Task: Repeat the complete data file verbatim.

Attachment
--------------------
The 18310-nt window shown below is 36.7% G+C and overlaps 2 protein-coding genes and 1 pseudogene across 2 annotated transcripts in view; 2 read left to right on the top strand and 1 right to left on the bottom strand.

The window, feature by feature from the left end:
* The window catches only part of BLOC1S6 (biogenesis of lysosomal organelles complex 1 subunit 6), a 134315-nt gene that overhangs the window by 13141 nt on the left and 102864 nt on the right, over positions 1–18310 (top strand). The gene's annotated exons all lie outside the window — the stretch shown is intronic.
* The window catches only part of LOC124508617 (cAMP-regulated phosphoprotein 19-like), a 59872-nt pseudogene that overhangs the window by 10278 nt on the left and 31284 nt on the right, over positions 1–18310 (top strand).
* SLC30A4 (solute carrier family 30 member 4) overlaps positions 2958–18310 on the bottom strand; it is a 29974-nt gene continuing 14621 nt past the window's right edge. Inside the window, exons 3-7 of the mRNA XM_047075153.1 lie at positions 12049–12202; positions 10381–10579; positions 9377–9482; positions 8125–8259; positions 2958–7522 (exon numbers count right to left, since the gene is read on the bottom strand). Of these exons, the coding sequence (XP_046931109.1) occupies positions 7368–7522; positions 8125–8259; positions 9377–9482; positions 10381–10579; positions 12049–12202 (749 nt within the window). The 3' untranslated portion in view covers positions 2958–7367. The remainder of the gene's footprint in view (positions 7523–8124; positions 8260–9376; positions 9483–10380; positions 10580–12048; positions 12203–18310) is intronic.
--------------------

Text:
The 18310-nt window shown below is 36.7% G+C and overlaps 2 protein-coding genes and 1 pseudogene across 2 annotated transcripts in view; 2 read left to right on the top strand and 1 right to left on the bottom strand.

The window, feature by feature from the left end:
* The window catches only part of BLOC1S6 (biogenesis of lysosomal organelles complex 1 subunit 6), a 134315-nt gene that overhangs the window by 13141 nt on the left and 102864 nt on the right, over positions 1–18310 (top strand). The gene's annotated exons all lie outside the window — the stretch shown is intronic.
* The window catches only part of LOC124508617 (cAMP-regulated phosphoprotein 19-like), a 59872-nt pseudogene that overhangs the window by 10278 nt on the left and 31284 nt on the right, over positions 1–18310 (top strand).
* SLC30A4 (solute carrier family 30 member 4) overlaps positions 2958–18310 on the bottom strand; it is a 29974-nt gene continuing 14621 nt past the window's right edge. Inside the window, exons 3-7 of the mRNA XM_047075153.1 lie at positions 12049–12202; positions 10381–10579; positions 9377–9482; positions 8125–8259; positions 2958–7522 (exon numbers count right to left, since the gene is read on the bottom strand). Of these exons, the coding sequence (XP_046931109.1) occupies positions 7368–7522; positions 8125–8259; positions 9377–9482; positions 10381–10579; positions 12049–12202 (749 nt within the window). The 3' untranslated portion in view covers positions 2958–7367. The remainder of the gene's footprint in view (positions 7523–8124; positions 8260–9376; positions 9483–10380; positions 10580–12048; positions 12203–18310) is intronic.